UW-Milwaukee Italian professor Larry Baldassaro is one of our best baseball historians and writers, writing for the Milwaukee Brewers’ publications and penning books like “The Ted Williams Reader” and “Baseball Italian Style: Great Stories Told by Italian American Major Leaguers from Crosetti to Piazza,” among others.
His latest book is a biography of Tony Lazzeri, who played alongside the likes of Babe Ruth and Lou Gehrig and won five World Series titles in 12 years.
“Tony Lazzeri: Yankees Legend and Baseball Pioneer” is published in hardcover by University of Nebraska Press.
As Baldassaro prepares for a virtual book event with the National Baseball Hall of Fame Senior Curator Tom Shieber on Thursday, April 15 at Boswell Books (details are here), we asked him about Lazzeri and the new book.
OnMilwaukee: Of all the Italian-American ballplayers you've written about in the past, how did you come to write a full-fledged bio of Lazzeri?
Larry Baldassaro: I knew a little about Lazzeri, but I had no idea what a significant figure he was in the 1920s and 30s. until I began doing research for Beyond DiMaggio. Of all the people I researched for that book, none surprised and intrigued me as much as Lazzeri. I discovered that in his days with the Yankees (1926-37) he was one of the most celebrated athletes in America.
Because Joe DiMaggio is such an iconic American figure, most people assume he was the first great baseball star of Italian descent. But that title belongs to Lazzeri, who made his debut a decade before Joe D.
Both the press and his peers considered him not only as one of the best players of that era, but also one of the smartest and most respected. And of all the Yankees, only Babe Ruth was more popular with the fans.
Why is his not a household name anymore, like, say, DiMaggio?
Lazzeri has been forgotten because, one, with time his Hall of Fame career was overshadowed by the careers of his three iconic teammates: Ruth, Gehrig and, later, DiMaggio, and, two, he died in 1946, at the age of 42, so he has been out of the public consciousness for more than seven decades.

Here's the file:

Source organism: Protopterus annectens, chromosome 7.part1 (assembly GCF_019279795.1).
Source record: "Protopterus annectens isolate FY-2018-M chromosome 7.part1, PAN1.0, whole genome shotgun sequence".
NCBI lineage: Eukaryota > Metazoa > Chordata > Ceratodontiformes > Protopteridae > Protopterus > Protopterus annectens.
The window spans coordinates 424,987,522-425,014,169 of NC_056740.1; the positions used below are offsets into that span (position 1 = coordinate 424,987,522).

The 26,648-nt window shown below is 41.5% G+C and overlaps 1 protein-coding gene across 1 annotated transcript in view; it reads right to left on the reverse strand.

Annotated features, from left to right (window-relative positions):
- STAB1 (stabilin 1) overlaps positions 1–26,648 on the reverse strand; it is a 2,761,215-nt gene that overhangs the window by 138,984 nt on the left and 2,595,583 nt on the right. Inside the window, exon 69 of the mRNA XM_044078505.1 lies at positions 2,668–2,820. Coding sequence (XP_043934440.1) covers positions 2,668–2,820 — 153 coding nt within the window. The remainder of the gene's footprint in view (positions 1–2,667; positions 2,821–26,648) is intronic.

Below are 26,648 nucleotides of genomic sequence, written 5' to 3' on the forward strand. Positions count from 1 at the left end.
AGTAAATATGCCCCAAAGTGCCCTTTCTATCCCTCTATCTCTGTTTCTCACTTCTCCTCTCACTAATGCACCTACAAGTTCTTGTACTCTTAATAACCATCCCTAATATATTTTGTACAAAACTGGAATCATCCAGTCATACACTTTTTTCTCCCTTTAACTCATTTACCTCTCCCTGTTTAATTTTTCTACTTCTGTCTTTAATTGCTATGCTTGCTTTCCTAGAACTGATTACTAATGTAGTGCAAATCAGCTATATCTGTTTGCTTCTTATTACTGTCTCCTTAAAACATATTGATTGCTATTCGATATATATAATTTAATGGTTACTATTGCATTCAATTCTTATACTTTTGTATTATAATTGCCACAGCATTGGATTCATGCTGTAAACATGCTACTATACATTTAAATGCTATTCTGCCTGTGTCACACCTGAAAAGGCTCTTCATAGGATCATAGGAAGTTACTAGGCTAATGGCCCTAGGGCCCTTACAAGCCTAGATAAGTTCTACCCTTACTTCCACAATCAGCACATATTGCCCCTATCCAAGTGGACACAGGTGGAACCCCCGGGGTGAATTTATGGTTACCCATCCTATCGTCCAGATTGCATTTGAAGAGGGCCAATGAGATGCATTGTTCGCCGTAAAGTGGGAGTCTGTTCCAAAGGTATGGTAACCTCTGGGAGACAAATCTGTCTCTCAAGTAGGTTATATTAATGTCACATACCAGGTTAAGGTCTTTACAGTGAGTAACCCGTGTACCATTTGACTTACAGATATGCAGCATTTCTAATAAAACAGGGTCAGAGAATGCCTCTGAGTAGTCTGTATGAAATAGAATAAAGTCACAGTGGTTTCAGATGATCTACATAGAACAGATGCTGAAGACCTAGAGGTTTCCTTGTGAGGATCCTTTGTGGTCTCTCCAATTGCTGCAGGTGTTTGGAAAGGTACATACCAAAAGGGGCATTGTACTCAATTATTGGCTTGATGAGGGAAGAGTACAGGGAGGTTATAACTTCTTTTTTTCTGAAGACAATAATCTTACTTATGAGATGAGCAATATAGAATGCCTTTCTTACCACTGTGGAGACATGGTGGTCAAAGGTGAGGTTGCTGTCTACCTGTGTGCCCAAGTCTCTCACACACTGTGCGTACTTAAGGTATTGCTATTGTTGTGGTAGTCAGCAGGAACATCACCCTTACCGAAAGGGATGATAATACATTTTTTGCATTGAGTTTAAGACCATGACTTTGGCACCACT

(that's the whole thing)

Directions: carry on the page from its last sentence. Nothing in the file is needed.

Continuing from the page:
I decided that he deserved to have his achievements well-documented and put into historical perspective.
Is this the first bio of him?
“Tony Lazzeri: A Baseball Biography, by Paul Votano (McFarland, 2005) covers the basics of his career but neglects or gives insufficient attention to major issues: family background, ethnic identity, epilepsy, Lazzeri's social significance as the first major Italian star.
What makes Lazzeri important to Italian-American baseball history?
As the first great star, someone who was cheered and admired by countless assimilated Americans, he instilled in IAs a sense of pride at a time of widespread discrimination. And he created an entirely new fan base of immigrants who, previously, had considered baseball a child's game and a waste of time. Now they flocked to stadiums to cheer their young hero.
Surely, he's of interest to baseball fans less focused on ethnicity, too, right? What was his main contribution to the game?
He was one of the first middle infielders to hit with power, and he paved the way for all the other IA players, like DiMaggio, who would follow him.
Born in Brooklyn, N.Y., where he lived until he was 17, Bobby received his BA-Mass Communications from UWM in 1989 and has lived in Walker's Point, Bay View, Enderis Park, South Milwaukee and on the East Side.
He has published three non-fiction books in Italy – including one about an event in Milwaukee history, which was published in the U.S. in autumn 2010. Four more books, all about Milwaukee, have been published by The History Press.
With his most recent band, The Yell Leaders, Bobby released four LPs and had a songs featured in episodes of TV's "Party of Five" and "Dawson's Creek," and films in Japan, South America and the U.S. The Yell Leaders were named the best unsigned band in their region by VH-1 as part of its Rock Across America 1998 Tour. Most recently, the band contributed tracks to a UK vinyl/CD tribute to the Redskins and collaborated on a track with Italian novelist Enrico Remmert.
He's produced three installments of the "OMCD" series of local music compilations for OnMilwaukee.com and in 2007 produced a CD of Italian music and poetry.
In 2005, he was awarded the City of Asti's (Italy) Journalism Prize for his work focusing on that area. He has also won awards from the Milwaukee Press Club.
He can be heard weekly on 88Nine Radio Milwaukee talking about his "Urban Spelunking" series of stories.